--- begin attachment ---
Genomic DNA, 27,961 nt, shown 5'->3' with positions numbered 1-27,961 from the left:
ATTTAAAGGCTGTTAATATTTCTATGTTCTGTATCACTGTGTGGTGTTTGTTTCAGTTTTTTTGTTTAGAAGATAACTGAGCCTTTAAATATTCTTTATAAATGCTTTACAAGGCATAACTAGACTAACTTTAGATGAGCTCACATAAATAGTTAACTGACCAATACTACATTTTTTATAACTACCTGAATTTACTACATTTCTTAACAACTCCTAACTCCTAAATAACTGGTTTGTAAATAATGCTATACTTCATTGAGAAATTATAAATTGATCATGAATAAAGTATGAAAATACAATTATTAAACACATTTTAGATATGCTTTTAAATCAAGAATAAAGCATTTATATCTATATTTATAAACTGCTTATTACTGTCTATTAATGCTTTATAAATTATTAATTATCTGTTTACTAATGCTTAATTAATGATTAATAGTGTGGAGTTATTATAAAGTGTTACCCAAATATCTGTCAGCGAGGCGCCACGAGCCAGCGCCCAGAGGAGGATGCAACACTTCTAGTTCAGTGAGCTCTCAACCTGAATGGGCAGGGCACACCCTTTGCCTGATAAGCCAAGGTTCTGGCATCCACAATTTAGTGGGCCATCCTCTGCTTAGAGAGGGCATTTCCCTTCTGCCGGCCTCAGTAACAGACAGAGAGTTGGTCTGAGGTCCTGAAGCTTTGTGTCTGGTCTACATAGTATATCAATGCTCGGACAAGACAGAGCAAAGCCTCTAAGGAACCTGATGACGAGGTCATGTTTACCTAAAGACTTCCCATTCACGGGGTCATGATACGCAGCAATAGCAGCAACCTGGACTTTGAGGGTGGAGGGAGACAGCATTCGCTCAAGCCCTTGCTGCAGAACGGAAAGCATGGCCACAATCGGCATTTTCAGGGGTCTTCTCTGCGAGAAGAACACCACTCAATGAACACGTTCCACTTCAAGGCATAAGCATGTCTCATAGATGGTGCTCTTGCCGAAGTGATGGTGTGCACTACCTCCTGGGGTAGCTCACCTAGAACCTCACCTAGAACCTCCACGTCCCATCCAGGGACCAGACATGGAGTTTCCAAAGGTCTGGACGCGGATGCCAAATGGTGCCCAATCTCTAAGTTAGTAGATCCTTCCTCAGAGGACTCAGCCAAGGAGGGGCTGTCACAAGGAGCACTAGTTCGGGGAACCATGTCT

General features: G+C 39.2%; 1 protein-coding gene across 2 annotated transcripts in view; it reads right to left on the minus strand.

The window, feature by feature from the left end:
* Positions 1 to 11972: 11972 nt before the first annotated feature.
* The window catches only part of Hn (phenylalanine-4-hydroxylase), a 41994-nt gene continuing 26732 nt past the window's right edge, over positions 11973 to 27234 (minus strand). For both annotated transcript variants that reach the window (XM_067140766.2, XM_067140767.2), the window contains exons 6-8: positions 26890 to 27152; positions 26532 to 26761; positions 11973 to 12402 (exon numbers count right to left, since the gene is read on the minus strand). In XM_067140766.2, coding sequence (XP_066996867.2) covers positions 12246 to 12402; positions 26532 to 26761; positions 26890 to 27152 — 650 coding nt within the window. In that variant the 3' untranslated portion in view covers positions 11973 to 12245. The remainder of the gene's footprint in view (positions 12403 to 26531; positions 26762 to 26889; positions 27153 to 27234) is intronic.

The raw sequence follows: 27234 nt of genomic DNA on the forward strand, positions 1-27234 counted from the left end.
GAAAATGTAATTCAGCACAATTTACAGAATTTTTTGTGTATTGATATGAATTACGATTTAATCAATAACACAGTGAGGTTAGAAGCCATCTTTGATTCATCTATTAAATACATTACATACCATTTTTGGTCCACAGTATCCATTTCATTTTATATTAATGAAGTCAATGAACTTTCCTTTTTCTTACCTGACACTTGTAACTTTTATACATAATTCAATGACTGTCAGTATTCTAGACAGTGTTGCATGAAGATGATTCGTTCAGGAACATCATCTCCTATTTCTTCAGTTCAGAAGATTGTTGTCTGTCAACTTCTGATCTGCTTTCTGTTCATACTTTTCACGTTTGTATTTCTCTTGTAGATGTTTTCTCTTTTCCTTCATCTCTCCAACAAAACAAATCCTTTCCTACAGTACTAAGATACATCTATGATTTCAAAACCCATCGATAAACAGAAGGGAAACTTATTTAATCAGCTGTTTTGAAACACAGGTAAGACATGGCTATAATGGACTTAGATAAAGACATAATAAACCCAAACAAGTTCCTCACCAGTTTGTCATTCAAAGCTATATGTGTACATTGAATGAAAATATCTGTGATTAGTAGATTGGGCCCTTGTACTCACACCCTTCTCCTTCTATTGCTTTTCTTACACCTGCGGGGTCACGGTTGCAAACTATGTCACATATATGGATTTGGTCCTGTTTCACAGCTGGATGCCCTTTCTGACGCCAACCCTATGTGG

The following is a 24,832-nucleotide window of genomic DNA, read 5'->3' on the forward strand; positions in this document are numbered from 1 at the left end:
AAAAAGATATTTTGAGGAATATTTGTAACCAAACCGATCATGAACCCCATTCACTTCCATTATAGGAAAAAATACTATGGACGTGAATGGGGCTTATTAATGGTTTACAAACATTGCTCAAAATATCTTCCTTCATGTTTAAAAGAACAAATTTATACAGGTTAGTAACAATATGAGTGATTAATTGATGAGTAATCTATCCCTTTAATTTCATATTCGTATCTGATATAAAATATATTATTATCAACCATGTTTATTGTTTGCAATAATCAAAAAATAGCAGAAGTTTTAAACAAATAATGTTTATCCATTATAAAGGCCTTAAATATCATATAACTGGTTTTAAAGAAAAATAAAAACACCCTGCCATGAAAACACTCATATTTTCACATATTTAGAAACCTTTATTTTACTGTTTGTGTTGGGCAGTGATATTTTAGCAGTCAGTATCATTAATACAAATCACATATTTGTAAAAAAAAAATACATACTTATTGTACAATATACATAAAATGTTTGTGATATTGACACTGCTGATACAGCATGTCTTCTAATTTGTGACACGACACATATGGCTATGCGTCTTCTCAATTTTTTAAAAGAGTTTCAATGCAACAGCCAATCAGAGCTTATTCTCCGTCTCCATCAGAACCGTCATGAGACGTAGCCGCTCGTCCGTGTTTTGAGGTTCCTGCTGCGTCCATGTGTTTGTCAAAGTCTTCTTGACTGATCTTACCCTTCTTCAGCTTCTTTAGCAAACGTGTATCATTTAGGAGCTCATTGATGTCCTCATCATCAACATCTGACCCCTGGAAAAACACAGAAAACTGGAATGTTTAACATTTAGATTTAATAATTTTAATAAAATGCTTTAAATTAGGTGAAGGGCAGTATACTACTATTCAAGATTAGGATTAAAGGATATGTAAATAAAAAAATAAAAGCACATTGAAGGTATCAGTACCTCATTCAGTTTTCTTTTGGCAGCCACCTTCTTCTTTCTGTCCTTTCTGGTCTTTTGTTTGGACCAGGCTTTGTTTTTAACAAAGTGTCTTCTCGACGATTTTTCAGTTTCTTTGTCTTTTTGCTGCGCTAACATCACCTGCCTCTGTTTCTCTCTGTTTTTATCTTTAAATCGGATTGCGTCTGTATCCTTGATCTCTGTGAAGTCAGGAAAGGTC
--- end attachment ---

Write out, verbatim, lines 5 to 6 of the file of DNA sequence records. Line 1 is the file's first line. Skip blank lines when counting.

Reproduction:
* Positions 1 to 11972: 11972 nt before the first annotated feature.
* The window catches only part of Hn (phenylalanine-4-hydroxylase), a 41994-nt gene continuing 26732 nt past the window's right edge, over positions 11973 to 27234 (minus strand). For both annotated transcript variants that reach the window (XM_067140766.2, XM_067140767.2), the window contains exons 6-8: positions 26890 to 27152; positions 26532 to 26761; positions 11973 to 12402 (exon numbers count right to left, since the gene is read on the minus strand). In XM_067140766.2, coding sequence (XP_066996867.2) covers positions 12246 to 12402; positions 26532 to 26761; positions 26890 to 27152 — 650 coding nt within the window. In that variant the 3' untranslated portion in view covers positions 11973 to 12245. The remainder of the gene's footprint in view (positions 12403 to 26531; positions 26762 to 26889; positions 27153 to 27234) is intronic.